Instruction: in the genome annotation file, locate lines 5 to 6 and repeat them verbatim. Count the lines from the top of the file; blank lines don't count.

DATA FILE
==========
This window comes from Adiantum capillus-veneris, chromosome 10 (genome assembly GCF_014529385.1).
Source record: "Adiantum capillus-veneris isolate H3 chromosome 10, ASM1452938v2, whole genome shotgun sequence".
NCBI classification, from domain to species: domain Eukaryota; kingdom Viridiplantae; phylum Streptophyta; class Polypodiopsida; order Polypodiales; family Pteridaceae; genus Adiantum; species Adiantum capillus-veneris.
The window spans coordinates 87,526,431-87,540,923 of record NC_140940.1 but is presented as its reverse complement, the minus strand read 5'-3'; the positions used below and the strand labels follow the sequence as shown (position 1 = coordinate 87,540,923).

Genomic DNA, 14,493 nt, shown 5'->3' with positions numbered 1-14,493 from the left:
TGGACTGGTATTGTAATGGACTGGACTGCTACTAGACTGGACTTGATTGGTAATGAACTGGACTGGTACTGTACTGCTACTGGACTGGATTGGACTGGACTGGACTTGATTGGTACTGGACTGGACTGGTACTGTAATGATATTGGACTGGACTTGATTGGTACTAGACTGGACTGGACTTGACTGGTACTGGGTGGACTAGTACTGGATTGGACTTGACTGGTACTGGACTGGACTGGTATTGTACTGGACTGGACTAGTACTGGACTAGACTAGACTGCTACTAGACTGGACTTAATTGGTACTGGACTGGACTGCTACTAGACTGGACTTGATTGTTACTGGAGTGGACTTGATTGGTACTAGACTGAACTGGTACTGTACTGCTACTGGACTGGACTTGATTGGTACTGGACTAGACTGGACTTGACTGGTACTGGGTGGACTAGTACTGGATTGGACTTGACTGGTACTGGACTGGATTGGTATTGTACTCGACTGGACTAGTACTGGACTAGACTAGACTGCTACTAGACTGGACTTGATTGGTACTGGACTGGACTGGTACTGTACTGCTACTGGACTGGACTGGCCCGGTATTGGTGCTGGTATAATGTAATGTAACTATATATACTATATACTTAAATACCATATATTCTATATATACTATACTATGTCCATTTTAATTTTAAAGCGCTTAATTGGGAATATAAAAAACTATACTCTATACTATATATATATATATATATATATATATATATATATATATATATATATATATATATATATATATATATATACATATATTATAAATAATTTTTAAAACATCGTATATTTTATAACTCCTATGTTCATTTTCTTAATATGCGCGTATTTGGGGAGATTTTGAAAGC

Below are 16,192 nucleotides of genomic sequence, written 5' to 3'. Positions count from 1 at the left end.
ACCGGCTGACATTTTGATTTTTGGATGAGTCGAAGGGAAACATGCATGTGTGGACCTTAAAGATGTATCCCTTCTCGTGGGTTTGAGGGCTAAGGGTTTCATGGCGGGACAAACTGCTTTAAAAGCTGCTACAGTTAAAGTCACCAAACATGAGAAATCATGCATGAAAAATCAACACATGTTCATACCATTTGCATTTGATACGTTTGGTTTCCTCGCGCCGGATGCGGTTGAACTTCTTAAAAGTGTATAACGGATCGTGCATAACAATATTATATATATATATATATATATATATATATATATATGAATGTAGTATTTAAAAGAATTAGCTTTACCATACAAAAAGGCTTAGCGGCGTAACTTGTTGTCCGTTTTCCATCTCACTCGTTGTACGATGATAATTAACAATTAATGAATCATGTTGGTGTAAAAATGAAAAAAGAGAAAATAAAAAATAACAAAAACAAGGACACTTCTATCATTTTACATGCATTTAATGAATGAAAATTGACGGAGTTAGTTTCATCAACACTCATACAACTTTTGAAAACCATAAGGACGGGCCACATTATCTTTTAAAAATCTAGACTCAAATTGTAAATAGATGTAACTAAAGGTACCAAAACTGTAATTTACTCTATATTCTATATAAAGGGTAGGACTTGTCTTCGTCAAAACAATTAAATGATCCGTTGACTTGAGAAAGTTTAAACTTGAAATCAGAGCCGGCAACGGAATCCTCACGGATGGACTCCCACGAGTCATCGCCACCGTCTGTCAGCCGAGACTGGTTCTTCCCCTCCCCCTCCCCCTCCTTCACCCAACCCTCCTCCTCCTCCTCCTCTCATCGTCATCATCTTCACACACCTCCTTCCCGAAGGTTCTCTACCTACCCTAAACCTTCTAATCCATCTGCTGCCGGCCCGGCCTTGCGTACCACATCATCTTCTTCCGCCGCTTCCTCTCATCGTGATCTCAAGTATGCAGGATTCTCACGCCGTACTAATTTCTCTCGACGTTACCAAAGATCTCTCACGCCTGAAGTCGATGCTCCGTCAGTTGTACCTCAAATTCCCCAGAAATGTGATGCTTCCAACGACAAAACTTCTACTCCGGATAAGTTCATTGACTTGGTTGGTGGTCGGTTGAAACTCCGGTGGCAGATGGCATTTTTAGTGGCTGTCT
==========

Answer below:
Genomic DNA, 14,493 nt, shown 5'->3' with positions numbered 1-14,493 from the left:
TGGACTGGTATTGTAATGGACTGGACTGCTACTAGACTGGACTTGATTGGTAATGAACTGGACTGGTACTGTACTGCTACTGGACTGGATTGGACTGGACTGGACTTGATTGGTACTGGACTGGACTGGTACTGTAATGATATTGGACTGGACTTGATTGGTACTAGACTGGACTGGACTTGACTGGTACTGGGTGGACTAGTACTGGATTGGACTTGACTGGTACTGGACTGGACTGGTATTGTACTGGACTGGACTAGTACTGGACTAGACTAGACTGCTACTAGACTGGACTTAATTGGTACTGGACTGGACTGCTACTAGACTGGACTTGATTGTTACTGGAGTGGACTTGATTGGTACTAGACTGAACTGGTACTGTACTGCTACTGGACTGGACTTGATTGGTACTGGACTAGACTGGACTTGACTGGTACTGGGTGGACTAGTACTGGATTGGACTTGACTGGTACTGGACTGGATTGGTATTGTACTCGACTGGACTAGTACTGGACTAGACTAGACTGCTACTAGACTGGACTTGATTGGTACTGGACTGGACTGGTACTGTACTGCTACTGGACTGGACTGGCCCGGTATTGGTGCTGGTATAATGTAATGTAACTATATATACTATATACTTAAATACCATATATTCTATATATACTATACTATGTCCATTTTAATTTTAAAGCGCTTAATTGGGAATATAAAAAACTATACTCTATACTATATATATATATATATATATATATATATATATATATATATATATATATATATATATATATATATATATACATATATTATAAATAATTTTTAAAACATCGTATATTTTATAACTCCTATGTTCATTTTCTTAATATGCGCGTATTTGGGGAGATTTTGAAAGC